One nurse shared that she entered the nursing profession specifically to assist with providing “abortion care”.  She said the turnover rate amongst nurses providing these services was high due to safety, scope of practice concerns as well as the disconnect with maternal health vs. abortive services.  She said she left her job providing abortion care as she felt it lacked the stability needed for professional development.  Some nurses discussed ways to improve the legitimacy of abortion services among nurses by attending abortion conferences, promoting awareness and philanthropic efforts geared toward the training of nurses.

We participated in a case study, which discussed a pregnant mother with an adverse diagnosis electing to terminate her pregnancy after three different physicians recommended abortion.  The study was meant to clarify values and teach patient advocacy.   Defining terminology such as “miscarriage of expected outcome” and use of the word, “baby” rather than “fetus” was discussed.  The case study was from an actual L&D nurse, who was treated poorly by her colleagues for her decision to abort.

For the rest of the AWHONN conference, I thought about the feelings and opinions expressed by the instructors and a few of the 15 women who attended this workshop.  I thought of the caricature we often make of the pro-abort side and the caricature they make of the pro-life side.  I was surprised to hear their feelings of illegitimacy and fear, when it seems pro-life advocates often feel this way when defending their beliefs.  But as I heard speaker after speaker discuss “we’re in the business of saving lives”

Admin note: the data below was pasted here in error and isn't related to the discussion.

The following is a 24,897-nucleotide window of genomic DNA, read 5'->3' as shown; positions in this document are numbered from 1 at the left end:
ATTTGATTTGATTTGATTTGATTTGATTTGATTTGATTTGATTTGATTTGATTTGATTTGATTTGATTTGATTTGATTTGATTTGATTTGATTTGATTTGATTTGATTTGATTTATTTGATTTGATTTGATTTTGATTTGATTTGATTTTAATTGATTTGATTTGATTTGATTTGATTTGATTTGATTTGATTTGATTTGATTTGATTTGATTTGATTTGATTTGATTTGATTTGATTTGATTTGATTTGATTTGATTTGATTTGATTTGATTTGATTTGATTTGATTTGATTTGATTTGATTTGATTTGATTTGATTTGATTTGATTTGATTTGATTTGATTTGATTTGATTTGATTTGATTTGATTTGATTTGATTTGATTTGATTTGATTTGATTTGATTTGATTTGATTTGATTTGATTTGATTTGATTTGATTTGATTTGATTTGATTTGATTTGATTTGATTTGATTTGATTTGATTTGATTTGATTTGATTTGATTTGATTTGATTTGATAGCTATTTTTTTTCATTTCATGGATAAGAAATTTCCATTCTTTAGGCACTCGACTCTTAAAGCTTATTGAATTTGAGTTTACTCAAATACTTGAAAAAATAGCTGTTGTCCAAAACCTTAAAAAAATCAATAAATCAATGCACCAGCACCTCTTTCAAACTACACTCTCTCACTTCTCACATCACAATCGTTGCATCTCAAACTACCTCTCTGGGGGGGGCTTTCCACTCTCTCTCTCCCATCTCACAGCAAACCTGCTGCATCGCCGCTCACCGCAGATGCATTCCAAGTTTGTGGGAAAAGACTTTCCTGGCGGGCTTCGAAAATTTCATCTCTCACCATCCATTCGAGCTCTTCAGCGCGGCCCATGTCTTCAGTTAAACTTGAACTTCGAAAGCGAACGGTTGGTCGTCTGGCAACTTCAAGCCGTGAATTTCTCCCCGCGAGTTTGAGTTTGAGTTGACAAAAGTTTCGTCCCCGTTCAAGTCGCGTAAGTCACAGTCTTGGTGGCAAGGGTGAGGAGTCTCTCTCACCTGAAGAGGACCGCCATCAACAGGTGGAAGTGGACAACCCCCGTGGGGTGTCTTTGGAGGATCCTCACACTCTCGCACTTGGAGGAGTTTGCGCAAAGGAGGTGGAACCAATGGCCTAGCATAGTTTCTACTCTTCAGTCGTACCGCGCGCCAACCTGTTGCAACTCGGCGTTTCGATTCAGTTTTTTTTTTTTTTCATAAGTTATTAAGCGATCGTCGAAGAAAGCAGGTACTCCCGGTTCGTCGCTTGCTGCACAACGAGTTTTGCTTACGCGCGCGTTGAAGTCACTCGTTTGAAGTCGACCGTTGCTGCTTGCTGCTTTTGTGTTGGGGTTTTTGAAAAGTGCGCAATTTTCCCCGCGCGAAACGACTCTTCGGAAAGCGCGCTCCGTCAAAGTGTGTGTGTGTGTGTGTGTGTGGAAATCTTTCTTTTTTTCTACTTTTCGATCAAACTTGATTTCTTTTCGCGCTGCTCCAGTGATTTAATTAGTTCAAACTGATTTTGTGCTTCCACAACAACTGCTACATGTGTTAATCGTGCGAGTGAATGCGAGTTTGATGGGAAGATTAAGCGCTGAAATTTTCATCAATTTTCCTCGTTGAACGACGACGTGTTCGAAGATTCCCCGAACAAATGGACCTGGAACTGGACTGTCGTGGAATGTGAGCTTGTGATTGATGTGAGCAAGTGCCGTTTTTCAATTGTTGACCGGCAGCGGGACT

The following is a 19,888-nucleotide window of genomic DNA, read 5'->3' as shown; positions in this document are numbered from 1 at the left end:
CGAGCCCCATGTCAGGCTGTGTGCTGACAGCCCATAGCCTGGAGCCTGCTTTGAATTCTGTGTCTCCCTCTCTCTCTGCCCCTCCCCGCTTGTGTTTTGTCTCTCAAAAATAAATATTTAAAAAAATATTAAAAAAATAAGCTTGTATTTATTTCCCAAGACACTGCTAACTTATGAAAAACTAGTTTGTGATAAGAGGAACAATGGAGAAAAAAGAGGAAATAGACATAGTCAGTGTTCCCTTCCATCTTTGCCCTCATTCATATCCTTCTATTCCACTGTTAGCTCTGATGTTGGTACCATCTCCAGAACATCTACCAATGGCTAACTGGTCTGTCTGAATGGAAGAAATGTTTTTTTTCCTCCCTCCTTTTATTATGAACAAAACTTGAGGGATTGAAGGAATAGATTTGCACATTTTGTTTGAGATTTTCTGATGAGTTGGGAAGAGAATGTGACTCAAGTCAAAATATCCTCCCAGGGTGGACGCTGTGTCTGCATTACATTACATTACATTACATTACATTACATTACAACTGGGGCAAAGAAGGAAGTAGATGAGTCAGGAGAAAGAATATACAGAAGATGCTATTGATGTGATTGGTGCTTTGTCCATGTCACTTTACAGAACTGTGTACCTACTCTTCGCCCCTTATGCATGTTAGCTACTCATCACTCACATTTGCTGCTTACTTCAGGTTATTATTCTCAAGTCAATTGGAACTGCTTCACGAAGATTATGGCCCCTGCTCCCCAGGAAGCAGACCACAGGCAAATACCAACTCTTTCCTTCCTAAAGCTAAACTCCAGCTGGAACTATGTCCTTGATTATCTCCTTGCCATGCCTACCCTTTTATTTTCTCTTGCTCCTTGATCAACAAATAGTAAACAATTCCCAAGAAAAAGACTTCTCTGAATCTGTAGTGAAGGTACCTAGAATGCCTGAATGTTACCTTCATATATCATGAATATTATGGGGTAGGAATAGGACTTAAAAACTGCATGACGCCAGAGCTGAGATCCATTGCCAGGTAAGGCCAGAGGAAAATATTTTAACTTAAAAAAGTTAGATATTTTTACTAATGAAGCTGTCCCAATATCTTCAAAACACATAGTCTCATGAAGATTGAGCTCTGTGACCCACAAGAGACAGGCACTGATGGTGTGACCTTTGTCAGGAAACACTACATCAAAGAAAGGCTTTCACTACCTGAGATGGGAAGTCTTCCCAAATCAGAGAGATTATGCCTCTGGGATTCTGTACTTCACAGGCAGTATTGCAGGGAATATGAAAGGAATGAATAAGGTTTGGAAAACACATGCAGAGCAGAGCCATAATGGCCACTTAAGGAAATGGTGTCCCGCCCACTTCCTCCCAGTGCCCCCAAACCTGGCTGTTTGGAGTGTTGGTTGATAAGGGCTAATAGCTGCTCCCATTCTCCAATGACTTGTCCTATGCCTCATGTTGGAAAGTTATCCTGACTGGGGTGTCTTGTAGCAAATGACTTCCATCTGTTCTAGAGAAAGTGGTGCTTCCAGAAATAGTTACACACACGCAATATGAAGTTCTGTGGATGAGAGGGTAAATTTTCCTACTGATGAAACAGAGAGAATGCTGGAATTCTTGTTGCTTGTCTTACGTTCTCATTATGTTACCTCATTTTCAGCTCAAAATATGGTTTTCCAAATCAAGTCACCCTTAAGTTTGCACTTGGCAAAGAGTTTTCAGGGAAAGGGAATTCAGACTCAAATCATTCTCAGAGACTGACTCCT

and slogans such as,

Every Woman deserves the best care; Every Baby deserves the best start in life,”

I could understand their feelings a little.

One nurse in a later workshop said, “We don’t get into this business thinking we’ll hurt someone.”  How true!  Abortion kills babies and hurts women and men.  I was reminded that the battle to value every life is a spiritual one.  Ephesians 6:12 describes the struggle not being against flesh and blood, but against the authorities, powers of this dark world, and the spiritual forces of evil in the heavenly realms.  May you be encouraged and never feel illegitimate or fearful.  “You, dear children, are from God and have overcome them, because the one who is in you is greater than the one who is in the world.”  (1 John 4:4) May God use this new understanding and awareness for His glory and our good.

My hope is to share the information gathered throughout the whole conference on a wide range of valuable topics to you in the PMC through our classes, newsletter, and Sparrow 33.   Stay tuned for more!


Kari Haug
Sparrow Solutions Group
Director of Nurse Operations

Mark your calendars for the 2018 AWOHNN Conference, June 23-27 at the Tampa Convention Center in Tampa, FL.

[1]Fiala and Arthur, 2014.  “Dishonourable Disobedience” – Why Refusal to Treat in Reproductive Healthcare is not Conscientious Objection.  Retrieved from:

[2] Stahl and Emanuel, 2017.  Physicians, Not Conscripts — Conscientious Objection in Health Care.  Retrieved from:

(Photo by Pete Marovich/Getty Images)